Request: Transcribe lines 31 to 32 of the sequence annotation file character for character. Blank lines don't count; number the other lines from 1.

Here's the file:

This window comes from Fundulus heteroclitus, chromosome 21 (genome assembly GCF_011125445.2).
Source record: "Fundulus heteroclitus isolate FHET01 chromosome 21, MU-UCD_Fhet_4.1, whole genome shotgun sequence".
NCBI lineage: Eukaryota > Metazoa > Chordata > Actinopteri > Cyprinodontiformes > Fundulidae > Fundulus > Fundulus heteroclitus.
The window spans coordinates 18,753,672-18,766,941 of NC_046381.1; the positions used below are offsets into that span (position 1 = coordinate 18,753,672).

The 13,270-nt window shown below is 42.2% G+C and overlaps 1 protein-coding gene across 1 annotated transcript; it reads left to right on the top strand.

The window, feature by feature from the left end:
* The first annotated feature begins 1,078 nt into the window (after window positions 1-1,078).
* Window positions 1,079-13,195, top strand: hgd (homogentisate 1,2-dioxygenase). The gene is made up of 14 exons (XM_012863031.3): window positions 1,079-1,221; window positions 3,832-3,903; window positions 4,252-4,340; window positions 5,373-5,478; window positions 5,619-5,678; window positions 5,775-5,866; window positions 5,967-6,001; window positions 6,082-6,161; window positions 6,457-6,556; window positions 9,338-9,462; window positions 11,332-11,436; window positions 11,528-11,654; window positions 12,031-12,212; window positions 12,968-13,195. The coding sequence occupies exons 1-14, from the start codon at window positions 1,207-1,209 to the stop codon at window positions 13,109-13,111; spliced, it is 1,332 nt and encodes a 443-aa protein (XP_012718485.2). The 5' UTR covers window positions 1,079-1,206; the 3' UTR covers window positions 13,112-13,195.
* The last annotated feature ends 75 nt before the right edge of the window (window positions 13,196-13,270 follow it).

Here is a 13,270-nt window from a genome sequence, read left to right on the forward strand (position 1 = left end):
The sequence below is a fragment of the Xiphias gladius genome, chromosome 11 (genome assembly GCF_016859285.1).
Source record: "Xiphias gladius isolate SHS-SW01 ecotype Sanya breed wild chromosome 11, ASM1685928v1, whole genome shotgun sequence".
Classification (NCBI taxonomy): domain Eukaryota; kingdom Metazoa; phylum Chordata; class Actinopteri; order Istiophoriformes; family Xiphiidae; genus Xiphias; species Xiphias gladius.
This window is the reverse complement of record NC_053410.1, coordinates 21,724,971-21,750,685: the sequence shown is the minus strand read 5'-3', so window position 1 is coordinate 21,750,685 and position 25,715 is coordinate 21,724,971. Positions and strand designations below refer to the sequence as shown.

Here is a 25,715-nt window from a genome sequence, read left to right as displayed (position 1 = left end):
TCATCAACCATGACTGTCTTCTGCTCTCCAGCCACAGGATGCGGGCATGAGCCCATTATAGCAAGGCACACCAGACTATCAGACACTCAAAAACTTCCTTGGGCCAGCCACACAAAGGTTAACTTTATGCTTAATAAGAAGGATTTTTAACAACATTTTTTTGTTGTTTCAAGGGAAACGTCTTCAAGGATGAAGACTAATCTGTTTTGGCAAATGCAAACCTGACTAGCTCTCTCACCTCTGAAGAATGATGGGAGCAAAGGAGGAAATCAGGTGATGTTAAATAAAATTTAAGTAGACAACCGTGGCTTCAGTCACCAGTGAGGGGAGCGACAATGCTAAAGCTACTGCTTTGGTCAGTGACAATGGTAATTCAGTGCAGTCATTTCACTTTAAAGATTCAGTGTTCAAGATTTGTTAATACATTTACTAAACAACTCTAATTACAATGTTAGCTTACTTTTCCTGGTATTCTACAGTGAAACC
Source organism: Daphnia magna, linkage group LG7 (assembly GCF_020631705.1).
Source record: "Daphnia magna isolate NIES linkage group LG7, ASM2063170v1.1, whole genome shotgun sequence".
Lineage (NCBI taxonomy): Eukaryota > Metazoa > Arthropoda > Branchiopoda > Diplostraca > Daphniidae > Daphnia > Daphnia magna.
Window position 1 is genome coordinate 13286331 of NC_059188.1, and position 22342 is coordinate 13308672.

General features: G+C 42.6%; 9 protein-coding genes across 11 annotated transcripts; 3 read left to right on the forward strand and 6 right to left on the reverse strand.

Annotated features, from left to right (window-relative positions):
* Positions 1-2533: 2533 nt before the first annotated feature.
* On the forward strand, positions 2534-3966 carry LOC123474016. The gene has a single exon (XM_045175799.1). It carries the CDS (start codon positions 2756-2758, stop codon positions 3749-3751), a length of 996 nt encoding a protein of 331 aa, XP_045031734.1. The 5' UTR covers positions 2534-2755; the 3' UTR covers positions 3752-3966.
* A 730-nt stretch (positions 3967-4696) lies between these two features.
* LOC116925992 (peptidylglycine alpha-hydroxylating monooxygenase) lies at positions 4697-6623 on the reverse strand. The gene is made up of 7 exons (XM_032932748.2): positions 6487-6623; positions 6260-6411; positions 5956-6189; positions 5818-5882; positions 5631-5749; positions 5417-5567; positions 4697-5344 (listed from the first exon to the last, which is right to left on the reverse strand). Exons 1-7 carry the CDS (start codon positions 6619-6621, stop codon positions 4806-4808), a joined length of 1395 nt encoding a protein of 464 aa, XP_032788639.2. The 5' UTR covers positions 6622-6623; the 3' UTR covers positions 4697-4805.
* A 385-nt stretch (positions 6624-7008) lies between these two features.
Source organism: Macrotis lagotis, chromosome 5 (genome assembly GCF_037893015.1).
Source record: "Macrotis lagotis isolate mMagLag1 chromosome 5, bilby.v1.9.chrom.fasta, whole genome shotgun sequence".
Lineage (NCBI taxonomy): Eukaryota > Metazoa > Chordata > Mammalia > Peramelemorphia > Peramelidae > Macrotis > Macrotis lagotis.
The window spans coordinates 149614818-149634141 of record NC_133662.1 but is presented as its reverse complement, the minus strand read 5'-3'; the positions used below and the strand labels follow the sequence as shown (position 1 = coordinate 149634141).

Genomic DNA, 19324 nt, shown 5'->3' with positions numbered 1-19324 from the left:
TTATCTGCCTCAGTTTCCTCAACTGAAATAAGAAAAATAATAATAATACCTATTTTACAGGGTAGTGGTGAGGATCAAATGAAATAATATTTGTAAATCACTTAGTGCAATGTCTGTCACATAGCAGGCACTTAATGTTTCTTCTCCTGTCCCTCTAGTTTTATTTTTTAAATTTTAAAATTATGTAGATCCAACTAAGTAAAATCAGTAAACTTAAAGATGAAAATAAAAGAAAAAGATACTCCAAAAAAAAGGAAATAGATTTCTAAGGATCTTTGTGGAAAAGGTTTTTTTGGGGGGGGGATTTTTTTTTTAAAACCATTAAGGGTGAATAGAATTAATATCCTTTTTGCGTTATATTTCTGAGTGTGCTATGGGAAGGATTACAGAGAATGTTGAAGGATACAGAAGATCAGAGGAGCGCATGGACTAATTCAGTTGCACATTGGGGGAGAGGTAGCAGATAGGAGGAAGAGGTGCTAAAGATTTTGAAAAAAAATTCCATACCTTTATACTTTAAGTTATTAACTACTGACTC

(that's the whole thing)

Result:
The window spans coordinates 149614818-149634141 of record NC_133662.1 but is presented as its reverse complement, the minus strand read 5'-3'; the positions used below and the strand labels follow the sequence as shown (position 1 = coordinate 149634141).

Genomic DNA, 19324 nt, shown 5'->3' with positions numbered 1-19324 from the left: